Pakistan, a country having economic struggles since its inception, has sought IMF loans and bail-out programs multiple times. At the beginning of 1958, Pakistan went to IMF for the first time for assistance in the balance of payments crisis. Every time Pakistan has sought a loan from the IMF, it never went without being controversial. IMF always had stringent objectives and interests, which were never unveiled. With benefits, it also brings challenges. The challenges include public mistrust, integrity, and damage to welfare state status. The policymakers must reconsider the policies IMF always wants us to implement. It is also important to create strategies to reduce the reliance on IMF loans and build a sustainable economy for the future.
Various fiscal deficits have marked Pakistan’s economic journey, balance of payments crises, inflation, and foreign debts. To counter these challenges and stabilize its economy, Pakistan has sought IMF financial assistance from IMF more than 26 times. Through various programs like Extended Fund Facility (EFF), Stand-By Arrangements (SBAs), and structural adjustment programs (SAPs), IMF provides financial assistance and policy advice to help countries stabilize their economies and achieve sustainable growth.
Concerning Pakistan or any developing country, the IMF has always had a tough stance, often requiring structural reforms and austerity measures that can significantly impact the country’s economy and its citizens.
It may involve fiscal consolidation, monetary policy, and inflation control. It also involves increasing government revenues through tax reforms, reducing inefficient spending, and implementing fiscal austerity measures. From history, it is evident that the IMF has imposed some stringent policies that burden commoners and harmed the country’s overall reputation—for instance, cutting subsidies, increasing taxes, and rationalizing public spending. The IMF has urged Pakistan several times to privatize public institutions to improve their efficiency and reduce the burden on the government budget, which ultimately resulted in leasing airports, Pakistan Steel Mill, and public buildings. In the 9th review, Pakistan has increased its interest rate from 15% to 22%, the highest in Pakistan’s history. More must come, as policymakers and stakeholders are not done yet. Increasing inflation and mass migration by educated youth to foreign countries is alarming. It will have an adverse impact on the economy and well-being of the country.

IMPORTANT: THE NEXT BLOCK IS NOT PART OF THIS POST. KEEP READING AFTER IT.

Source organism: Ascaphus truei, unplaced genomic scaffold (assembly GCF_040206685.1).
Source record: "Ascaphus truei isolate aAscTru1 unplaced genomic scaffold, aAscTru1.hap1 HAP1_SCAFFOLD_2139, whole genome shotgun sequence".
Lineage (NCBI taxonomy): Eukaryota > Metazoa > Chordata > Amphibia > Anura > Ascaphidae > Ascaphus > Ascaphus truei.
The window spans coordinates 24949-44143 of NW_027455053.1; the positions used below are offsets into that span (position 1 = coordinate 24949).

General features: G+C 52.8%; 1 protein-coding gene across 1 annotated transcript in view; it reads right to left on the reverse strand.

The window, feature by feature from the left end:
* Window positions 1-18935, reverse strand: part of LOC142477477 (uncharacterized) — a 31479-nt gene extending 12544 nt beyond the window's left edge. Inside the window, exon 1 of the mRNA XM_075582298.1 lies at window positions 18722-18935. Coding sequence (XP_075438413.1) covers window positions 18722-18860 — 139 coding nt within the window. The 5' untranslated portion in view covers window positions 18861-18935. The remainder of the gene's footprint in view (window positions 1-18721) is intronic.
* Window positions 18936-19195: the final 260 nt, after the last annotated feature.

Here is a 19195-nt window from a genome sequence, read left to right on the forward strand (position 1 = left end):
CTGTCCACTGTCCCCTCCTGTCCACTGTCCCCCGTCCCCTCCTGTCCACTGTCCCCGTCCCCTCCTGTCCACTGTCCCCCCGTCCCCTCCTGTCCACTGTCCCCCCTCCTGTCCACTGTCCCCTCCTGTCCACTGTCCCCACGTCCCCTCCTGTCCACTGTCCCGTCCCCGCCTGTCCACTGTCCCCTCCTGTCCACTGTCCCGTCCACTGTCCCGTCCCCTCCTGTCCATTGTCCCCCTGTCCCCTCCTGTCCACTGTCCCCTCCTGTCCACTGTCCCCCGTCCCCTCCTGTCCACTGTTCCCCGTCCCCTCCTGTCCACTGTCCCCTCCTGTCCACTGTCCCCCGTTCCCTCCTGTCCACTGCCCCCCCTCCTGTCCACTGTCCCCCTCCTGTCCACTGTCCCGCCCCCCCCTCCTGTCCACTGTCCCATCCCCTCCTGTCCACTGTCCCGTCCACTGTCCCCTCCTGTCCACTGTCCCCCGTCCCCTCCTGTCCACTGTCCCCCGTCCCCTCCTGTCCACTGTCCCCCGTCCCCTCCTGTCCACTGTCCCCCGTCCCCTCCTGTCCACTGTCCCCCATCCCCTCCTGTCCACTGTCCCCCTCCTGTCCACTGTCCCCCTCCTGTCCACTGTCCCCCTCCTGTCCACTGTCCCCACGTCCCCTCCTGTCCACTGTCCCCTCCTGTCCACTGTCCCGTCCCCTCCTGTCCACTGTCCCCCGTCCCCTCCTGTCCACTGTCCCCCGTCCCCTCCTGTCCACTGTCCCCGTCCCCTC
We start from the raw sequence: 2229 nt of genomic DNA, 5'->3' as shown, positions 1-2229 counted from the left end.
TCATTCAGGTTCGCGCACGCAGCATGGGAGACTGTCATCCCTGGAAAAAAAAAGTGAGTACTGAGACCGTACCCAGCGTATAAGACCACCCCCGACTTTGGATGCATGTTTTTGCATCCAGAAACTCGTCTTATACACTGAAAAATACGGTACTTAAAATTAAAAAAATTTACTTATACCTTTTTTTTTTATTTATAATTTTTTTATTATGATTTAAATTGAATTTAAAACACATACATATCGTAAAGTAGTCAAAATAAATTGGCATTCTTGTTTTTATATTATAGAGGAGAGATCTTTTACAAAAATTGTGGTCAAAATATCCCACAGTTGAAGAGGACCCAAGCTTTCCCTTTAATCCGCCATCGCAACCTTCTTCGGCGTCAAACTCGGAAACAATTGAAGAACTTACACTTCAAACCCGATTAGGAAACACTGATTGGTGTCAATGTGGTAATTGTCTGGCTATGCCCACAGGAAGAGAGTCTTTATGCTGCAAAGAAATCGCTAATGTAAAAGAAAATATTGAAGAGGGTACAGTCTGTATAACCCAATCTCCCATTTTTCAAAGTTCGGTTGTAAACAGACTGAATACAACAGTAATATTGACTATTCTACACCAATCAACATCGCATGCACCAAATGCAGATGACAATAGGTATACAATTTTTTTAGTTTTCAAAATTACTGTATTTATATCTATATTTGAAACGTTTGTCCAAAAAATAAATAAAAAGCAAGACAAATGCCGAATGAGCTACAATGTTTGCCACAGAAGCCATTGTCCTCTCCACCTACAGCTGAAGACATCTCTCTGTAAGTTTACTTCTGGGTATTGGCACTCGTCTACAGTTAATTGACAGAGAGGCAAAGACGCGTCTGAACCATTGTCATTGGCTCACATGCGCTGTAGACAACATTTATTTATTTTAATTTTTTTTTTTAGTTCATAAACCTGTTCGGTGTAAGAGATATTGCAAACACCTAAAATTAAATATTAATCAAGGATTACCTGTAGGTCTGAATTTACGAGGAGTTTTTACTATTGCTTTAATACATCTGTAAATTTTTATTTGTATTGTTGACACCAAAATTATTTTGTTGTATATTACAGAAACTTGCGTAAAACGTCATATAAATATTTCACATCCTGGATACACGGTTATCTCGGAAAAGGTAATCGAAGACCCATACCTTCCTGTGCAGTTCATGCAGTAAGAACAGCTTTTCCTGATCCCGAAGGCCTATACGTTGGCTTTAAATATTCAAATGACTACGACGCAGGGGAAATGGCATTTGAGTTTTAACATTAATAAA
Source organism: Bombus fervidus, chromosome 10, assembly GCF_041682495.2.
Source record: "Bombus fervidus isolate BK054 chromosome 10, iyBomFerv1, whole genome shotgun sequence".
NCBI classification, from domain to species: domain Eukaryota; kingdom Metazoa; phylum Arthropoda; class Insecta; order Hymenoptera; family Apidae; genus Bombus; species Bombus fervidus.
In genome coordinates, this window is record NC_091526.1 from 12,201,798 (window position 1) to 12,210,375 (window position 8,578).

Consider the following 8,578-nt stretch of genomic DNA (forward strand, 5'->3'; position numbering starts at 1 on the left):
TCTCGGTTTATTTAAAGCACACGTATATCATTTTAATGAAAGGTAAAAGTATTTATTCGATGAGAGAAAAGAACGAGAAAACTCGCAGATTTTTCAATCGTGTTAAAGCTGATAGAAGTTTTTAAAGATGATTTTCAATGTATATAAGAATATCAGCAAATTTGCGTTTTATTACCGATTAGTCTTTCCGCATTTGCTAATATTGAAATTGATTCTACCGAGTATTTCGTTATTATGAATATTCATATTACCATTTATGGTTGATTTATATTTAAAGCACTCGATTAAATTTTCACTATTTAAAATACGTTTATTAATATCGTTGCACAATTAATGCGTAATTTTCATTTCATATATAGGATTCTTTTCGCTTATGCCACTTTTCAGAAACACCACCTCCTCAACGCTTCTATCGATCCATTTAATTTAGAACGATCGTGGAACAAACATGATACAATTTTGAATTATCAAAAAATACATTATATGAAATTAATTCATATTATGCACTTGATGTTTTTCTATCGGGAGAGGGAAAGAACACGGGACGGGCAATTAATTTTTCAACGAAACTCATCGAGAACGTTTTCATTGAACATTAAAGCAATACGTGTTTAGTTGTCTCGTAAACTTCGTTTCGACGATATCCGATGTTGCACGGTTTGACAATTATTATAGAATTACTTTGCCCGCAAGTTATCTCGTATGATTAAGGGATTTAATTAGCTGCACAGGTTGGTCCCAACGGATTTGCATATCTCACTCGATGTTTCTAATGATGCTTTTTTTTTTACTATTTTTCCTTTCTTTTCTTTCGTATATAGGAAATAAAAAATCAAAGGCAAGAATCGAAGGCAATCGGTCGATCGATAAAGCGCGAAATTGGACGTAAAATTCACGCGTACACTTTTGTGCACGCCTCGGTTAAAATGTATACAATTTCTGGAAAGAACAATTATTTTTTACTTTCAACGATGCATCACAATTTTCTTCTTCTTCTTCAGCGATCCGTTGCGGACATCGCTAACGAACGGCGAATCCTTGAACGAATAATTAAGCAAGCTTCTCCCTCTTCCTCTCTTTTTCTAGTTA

The relationship with IMF has both pros and cons for Pakistan. In positive and short-term benefits, IMF programs helped Pakistan stabilize its economy, restoring the confidence of foreign investors and paving the way for future reforms. But the question is unanswered. What have we sought from the IMF programs? Negative aspects include cuts to social welfare programs, potential challenges to sovereignty, and long-term implications of policy conditions that may hinder sustainable development. The reforms Pakistan has done due to IMF have achieved some success, but they also incurred challenges due to socio-political consequences and resilience from vested interests.
Pakistan’s economic interests are also motivated by the global economic trends. With the changing dynamics of shifts, Pakistan must understand and act accordingly. Pakistan must find alternative strategies to reduce its dependence on IMF loans. These may include diversifying the economy and means of generating capital, encouraging domestic investments through building trust by promoting local businesses, increasing tax revenue by making reforms in tax collection, promoting exports, encouraging foreign direct investment can bring in capital, technology, and expertise, and collaborating with the private sector through PPPs can help fund infrastructure projects and provide essential services without putting additional pressure on the government’s finances.
Building a sustainable and resilient economy will enable Pakistan to mitigate future financial crises effectively.
Nothing in the economic policies has given long-term benefits. IMF has always been the first and only option for strengthening the economy. Populist and imprudent moves by most of the policymakers have done a lot of damage to the state’s well-being and economic structure. Whenever Pakistan finds it challenging to balance payments, it seeks the IMF’s assistance and comes up with a list of reforms but never thinks of any alternative means.
The IMF has played a significant role in Pakistan’s economic journey, providing financial assistance and policy guidance during challenging times. While these engagements have been instrumental in stabilizing the economy and implementing necessary reforms, they have also posed challenges regarding sovereignty, social welfare, and sustainable growth. Pakistan must carefully navigate its IMF relationship, considering the long-term implications for its economy and citizens. Looking ahead, Pakistan should focus on reducing its reliance on IMF loans by adopting alternative strategies and building a sustainable and resilient economy. By staying aware of global economic trends and adapting its policies accordingly, Pakistan can strengthen its economic position and forge a prosperous and self-reliant future. The IMF can continue to be a valuable partner in this journey, provided that its assistance aligns with Pakistan’s long-term economic objectives and social welfare goals.
The Author is a Defence and Strategic Studies scholar at Quaid i Azam University Islamabad. He is a cyber security intern at the Institute of Regional Studies (IRS) Islamabad. His research focus includes regional security challenges.